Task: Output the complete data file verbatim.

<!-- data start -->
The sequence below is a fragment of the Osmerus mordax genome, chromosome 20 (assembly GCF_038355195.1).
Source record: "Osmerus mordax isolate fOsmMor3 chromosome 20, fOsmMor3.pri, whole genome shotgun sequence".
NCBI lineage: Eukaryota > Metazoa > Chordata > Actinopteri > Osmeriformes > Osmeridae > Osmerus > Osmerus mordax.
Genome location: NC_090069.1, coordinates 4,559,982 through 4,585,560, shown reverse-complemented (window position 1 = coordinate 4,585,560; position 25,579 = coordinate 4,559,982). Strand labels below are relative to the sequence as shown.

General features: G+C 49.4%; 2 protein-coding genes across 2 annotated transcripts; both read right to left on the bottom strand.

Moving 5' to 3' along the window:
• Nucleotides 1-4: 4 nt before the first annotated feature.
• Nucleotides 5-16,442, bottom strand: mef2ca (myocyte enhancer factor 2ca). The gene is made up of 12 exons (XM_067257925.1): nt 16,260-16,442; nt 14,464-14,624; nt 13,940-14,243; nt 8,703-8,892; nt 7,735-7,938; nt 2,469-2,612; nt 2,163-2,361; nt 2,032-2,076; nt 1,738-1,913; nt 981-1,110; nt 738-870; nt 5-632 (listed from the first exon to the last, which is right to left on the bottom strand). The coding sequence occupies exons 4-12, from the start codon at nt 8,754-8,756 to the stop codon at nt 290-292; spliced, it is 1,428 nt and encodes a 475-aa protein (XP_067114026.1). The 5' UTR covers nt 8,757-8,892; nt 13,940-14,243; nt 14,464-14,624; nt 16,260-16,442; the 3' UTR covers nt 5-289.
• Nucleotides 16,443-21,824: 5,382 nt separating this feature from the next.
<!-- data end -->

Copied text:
The sequence below is a fragment of the Osmerus mordax genome, chromosome 20 (assembly GCF_038355195.1).
Source record: "Osmerus mordax isolate fOsmMor3 chromosome 20, fOsmMor3.pri, whole genome shotgun sequence".
NCBI lineage: Eukaryota > Metazoa > Chordata > Actinopteri > Osmeriformes > Osmeridae > Osmerus > Osmerus mordax.
Genome location: NC_090069.1, coordinates 4,559,982 through 4,585,560, shown reverse-complemented (window position 1 = coordinate 4,585,560; position 25,579 = coordinate 4,559,982). Strand labels below are relative to the sequence as shown.

General features: G+C 49.4%; 2 protein-coding genes across 2 annotated transcripts; both read right to left on the bottom strand.

Moving 5' to 3' along the window:
• Nucleotides 1-4: 4 nt before the first annotated feature.
• Nucleotides 5-16,442, bottom strand: mef2ca (myocyte enhancer factor 2ca). The gene is made up of 12 exons (XM_067257925.1): nt 16,260-16,442; nt 14,464-14,624; nt 13,940-14,243; nt 8,703-8,892; nt 7,735-7,938; nt 2,469-2,612; nt 2,163-2,361; nt 2,032-2,076; nt 1,738-1,913; nt 981-1,110; nt 738-870; nt 5-632 (listed from the first exon to the last, which is right to left on the bottom strand). The coding sequence occupies exons 4-12, from the start codon at nt 8,754-8,756 to the stop codon at nt 290-292; spliced, it is 1,428 nt and encodes a 475-aa protein (XP_067114026.1). The 5' UTR covers nt 8,757-8,892; nt 13,940-14,243; nt 14,464-14,624; nt 16,260-16,442; the 3' UTR covers nt 5-289.
• Nucleotides 16,443-21,824: 5,382 nt separating this feature from the next.